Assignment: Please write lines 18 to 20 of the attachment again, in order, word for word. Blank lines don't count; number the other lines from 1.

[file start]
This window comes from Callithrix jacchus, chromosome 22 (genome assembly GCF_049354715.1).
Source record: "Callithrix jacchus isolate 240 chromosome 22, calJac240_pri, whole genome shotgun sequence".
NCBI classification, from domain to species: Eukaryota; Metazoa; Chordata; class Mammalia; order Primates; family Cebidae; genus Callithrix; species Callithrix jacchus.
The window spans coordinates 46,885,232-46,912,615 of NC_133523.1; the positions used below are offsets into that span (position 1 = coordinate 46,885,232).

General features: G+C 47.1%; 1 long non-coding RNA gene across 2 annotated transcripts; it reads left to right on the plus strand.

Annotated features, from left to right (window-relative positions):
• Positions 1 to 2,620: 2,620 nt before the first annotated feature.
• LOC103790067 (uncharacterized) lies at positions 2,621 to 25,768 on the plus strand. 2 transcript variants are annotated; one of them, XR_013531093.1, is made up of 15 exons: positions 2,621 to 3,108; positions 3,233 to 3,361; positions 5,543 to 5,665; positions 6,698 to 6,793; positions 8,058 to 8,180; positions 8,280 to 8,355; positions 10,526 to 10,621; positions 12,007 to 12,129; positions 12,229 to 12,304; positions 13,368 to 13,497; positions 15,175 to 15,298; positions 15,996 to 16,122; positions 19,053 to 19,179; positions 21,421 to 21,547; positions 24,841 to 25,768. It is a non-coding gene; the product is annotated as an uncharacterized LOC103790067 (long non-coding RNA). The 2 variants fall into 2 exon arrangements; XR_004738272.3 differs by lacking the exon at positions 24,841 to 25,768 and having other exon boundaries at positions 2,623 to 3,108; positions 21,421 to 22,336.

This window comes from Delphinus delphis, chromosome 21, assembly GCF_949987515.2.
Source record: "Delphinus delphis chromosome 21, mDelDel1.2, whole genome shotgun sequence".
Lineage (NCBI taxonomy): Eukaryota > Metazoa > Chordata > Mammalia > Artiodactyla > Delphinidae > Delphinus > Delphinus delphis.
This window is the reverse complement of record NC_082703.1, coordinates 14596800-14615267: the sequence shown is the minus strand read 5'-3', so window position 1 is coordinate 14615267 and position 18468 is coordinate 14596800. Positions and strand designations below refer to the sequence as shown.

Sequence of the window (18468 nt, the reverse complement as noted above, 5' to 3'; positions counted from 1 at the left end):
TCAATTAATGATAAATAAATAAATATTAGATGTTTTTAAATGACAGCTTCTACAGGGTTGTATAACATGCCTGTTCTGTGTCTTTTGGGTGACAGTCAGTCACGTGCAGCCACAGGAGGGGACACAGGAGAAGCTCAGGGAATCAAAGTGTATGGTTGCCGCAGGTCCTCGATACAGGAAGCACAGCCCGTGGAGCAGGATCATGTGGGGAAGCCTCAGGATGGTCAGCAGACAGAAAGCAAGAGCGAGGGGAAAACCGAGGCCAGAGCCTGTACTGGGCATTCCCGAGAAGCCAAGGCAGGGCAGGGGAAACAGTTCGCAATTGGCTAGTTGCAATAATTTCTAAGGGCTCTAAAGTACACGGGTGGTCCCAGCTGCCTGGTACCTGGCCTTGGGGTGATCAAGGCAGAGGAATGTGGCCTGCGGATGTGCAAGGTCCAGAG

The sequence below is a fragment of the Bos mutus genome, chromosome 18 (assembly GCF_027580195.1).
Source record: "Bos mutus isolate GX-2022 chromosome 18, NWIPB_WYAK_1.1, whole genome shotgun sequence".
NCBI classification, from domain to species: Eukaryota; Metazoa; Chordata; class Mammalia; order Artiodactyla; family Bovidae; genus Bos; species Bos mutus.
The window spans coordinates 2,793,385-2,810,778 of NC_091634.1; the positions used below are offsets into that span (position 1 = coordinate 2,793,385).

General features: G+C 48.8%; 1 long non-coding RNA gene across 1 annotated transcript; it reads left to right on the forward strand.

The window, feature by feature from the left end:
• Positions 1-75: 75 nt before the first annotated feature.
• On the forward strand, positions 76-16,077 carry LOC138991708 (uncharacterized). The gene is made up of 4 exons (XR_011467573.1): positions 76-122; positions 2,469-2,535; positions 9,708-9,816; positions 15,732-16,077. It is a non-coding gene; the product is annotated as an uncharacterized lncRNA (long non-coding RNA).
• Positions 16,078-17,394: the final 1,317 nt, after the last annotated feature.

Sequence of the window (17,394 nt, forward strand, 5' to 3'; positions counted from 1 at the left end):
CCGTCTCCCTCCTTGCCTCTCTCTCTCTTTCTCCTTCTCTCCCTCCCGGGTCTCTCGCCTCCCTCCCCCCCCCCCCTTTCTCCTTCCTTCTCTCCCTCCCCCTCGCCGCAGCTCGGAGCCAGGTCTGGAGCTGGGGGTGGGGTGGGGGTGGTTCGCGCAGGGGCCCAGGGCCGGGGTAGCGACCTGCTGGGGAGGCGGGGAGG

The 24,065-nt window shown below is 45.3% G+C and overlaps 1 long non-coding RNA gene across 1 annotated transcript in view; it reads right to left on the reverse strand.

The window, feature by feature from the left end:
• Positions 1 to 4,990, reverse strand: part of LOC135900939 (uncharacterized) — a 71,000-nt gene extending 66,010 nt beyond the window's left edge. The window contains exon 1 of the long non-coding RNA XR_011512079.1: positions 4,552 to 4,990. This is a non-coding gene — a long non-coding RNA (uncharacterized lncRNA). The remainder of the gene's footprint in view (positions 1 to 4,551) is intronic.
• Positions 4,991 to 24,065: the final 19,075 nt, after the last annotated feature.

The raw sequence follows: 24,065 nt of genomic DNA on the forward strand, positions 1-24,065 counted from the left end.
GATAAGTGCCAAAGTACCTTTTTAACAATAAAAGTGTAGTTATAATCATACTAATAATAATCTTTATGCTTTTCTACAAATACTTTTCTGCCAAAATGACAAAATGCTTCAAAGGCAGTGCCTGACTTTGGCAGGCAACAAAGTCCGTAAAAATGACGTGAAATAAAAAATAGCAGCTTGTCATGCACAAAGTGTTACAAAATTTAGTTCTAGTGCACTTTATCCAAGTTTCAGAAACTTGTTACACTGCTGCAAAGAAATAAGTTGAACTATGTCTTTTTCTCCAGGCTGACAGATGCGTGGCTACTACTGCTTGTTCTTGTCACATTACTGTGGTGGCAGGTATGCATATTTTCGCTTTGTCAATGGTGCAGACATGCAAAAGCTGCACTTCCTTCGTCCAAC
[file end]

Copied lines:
The window spans coordinates 2,793,385-2,810,778 of NC_091634.1; the positions used below are offsets into that span (position 1 = coordinate 2,793,385).

General features: G+C 48.8%; 1 long non-coding RNA gene across 1 annotated transcript; it reads left to right on the forward strand.

The window, feature by feature from the left end: